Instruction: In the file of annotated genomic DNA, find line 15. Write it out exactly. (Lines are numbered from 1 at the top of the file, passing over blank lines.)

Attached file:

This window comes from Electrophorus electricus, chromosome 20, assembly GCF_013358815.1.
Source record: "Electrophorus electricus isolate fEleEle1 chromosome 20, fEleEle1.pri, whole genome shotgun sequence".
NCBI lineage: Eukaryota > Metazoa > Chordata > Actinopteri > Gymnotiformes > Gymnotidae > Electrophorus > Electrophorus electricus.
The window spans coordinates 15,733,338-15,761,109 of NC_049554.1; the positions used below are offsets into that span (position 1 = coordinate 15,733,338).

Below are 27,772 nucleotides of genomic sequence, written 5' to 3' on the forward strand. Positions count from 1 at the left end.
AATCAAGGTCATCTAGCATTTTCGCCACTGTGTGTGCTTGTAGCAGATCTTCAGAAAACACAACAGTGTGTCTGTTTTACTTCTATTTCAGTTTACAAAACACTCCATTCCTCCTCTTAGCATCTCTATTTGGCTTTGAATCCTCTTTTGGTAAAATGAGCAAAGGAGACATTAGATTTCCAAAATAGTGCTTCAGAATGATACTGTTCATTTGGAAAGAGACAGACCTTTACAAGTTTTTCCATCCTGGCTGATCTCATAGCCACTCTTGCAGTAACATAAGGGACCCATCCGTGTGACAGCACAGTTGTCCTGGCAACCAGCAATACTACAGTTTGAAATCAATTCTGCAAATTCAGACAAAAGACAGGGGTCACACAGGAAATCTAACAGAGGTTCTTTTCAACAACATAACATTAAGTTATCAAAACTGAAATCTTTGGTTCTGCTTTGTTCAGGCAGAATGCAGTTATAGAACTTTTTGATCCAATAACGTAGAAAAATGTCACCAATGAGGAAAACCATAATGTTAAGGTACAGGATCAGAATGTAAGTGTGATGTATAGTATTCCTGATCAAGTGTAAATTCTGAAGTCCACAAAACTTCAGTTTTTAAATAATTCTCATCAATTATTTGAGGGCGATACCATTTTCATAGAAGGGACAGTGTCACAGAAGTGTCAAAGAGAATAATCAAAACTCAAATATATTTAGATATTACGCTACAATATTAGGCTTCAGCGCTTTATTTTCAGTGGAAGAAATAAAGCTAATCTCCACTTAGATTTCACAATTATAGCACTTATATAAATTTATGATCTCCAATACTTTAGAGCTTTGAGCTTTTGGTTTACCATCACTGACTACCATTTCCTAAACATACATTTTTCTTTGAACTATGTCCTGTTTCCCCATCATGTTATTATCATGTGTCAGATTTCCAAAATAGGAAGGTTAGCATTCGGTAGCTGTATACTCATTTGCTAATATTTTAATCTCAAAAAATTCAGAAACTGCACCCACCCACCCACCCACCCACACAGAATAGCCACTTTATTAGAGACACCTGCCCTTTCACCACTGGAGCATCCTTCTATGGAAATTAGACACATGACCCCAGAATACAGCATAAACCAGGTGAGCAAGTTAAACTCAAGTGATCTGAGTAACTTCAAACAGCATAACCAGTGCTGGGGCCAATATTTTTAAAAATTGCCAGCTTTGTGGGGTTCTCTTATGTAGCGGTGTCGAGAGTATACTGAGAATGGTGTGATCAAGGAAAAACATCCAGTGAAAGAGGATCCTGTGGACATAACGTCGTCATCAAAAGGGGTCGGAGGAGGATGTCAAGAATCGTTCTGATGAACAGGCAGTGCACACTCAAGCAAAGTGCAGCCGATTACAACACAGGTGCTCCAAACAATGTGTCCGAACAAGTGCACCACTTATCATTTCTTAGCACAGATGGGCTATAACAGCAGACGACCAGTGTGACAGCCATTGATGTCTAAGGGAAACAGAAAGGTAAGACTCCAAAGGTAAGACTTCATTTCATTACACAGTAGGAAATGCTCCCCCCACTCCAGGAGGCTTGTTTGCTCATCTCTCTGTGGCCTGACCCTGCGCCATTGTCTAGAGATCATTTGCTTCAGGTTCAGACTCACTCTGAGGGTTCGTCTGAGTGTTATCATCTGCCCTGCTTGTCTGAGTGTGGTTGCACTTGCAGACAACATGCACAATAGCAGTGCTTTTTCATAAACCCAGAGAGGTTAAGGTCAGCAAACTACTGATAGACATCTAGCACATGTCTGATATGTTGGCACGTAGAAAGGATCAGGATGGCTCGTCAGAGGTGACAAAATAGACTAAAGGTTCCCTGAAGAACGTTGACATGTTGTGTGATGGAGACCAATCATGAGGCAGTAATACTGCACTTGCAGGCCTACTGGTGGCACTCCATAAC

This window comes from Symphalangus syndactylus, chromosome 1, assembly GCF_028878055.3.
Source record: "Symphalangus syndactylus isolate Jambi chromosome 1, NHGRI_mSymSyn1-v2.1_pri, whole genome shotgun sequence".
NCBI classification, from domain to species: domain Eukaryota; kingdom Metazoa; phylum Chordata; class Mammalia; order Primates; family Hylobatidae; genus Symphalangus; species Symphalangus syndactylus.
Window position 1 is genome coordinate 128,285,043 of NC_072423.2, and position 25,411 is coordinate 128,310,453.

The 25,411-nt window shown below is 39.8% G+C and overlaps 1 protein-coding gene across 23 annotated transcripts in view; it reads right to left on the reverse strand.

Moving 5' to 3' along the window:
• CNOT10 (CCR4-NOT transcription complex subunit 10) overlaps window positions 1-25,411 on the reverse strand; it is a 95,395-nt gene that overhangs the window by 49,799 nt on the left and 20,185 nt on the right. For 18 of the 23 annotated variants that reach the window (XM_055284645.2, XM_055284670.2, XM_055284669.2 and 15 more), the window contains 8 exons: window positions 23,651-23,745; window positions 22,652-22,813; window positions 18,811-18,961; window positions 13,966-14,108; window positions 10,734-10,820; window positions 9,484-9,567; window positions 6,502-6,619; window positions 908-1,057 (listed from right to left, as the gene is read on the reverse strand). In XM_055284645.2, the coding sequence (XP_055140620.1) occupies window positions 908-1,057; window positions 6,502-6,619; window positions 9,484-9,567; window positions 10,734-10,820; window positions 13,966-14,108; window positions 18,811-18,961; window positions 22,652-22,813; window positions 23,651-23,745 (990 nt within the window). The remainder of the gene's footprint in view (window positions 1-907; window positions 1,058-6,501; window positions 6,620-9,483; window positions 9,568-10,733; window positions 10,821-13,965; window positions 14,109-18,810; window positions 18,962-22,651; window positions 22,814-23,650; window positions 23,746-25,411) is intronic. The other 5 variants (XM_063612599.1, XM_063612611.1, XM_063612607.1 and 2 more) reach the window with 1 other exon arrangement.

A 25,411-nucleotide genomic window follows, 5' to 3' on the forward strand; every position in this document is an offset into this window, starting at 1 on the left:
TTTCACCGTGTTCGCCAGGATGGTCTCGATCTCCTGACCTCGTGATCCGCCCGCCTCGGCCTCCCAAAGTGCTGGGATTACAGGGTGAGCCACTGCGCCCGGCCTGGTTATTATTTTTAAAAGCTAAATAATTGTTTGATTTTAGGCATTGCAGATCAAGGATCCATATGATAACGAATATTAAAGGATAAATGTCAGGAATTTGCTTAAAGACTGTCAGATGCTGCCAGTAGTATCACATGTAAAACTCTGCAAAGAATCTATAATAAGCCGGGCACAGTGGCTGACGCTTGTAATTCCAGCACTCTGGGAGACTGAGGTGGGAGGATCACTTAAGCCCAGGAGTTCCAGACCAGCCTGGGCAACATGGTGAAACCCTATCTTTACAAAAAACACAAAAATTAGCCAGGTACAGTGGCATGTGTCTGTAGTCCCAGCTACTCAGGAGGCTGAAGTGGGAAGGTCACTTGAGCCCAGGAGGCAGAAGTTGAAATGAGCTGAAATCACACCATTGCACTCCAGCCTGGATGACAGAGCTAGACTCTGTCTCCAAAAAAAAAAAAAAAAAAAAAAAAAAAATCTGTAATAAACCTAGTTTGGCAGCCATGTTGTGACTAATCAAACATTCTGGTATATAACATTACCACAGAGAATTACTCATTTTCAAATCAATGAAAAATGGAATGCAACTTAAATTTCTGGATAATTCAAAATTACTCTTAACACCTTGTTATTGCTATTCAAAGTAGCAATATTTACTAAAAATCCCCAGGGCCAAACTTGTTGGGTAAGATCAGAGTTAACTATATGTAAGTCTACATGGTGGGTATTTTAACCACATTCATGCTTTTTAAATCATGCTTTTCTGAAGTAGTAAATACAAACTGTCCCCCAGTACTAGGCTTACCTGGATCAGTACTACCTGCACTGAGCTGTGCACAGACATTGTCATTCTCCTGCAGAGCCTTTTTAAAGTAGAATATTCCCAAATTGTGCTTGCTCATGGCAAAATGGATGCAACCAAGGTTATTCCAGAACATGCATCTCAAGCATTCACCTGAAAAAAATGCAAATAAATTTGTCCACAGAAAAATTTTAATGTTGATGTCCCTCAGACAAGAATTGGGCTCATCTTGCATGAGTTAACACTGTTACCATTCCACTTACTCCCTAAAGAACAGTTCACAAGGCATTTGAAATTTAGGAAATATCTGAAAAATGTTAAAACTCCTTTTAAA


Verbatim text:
TTTCACCGTGTTCGCCAGGATGGTCTCGATCTCCTGACCTCGTGATCCGCCCGCCTCGGCCTCCCAAAGTGCTGGGATTACAGGGTGAGCCACTGCGCCCGGCCTGGTTATTATTTTTAAAAGCTAAATAATTGTTTGATTTTAGGCATTGCAGATCAAGGATCCATATGATAACGAATATTAAAGGATAAATGTCAGGAATTTGCTTAAAGACTGTCAGATGCTGCCAGTAGTATCACATGTAAAACTCTGCAAAGAATCTATAATAAGCCGGGCACAGTGGCTGACGCTTGTAATTCCAGCACTCTGGGAGACTGAGGTGGGAGGATCACTTAAGCCCAGGAGTTCCAGACCAGCCTGGGCAACATGGTGAAACCCTATCTTTACAAAAAACACAAAAATTAGCCAGGTACAGTGGCATGTGTCTGTAGTCCCAGCTACTCAGGAGGCTGAAGTGGGAAGGTCACTTGAGCCCAGGAGGCAGAAGTTGAAATGAGCTGAAATCACACCATTGCACTCCAGCCTGGATGACAGAGCTAGACTCTGTCTCCAAAAAAAAAAAAAAAAAAAAAAAAAAAATCTGTAATAAACCTAGTTTGGCAGCCATGTTGTGACTAATCAAACATTCTGGTATATAACATTACCACAGAGAATTACTCATTTTCAAATCAATGAAAAATGGAATGCAACTTAAATTTCTGGATAATTCAAAATTACTCTTAACACCTTGTTATTGCTATTCAAAGTAGCAATATTTACTAAAAATCCCCAGGGCCAAACTTGTTGGGTAAGATCAGAGTTAACTATATGTAAGTCTACATGGTGGGTATTTTAACCACATTCATGCTTTTTAAATCATGCTTTTCTGAAGTAGTAAATACAAACTGTCCCCCAGTACTAGGCTTACCTGGATCAGTACTACCTGCACTGAGCTGTGCACAGACATTGTCATTCTCCTGCAGAGCCTTTTTAAAGTAGAATATTCCCAAATTGTGCTTGCTCATGGCAAAATGGATGCAACCAAGGTTATTCCAGAACATGCATCTCAAGCATTCACCTGAAAAAAATGCAAATAAATTTGTCCACAGAAAAATTTTAATGTTGATGTCCCTCAGACAAGAATTGGGCTCATCTTGCATGAGTTAACACTGTTACCATTCCACTTACTCCCTAAAGAACAGTTCACAAGGCATTTGAAATTTAGGAAATATCTGAAAAATGTTAAAACTCCTTTTAAA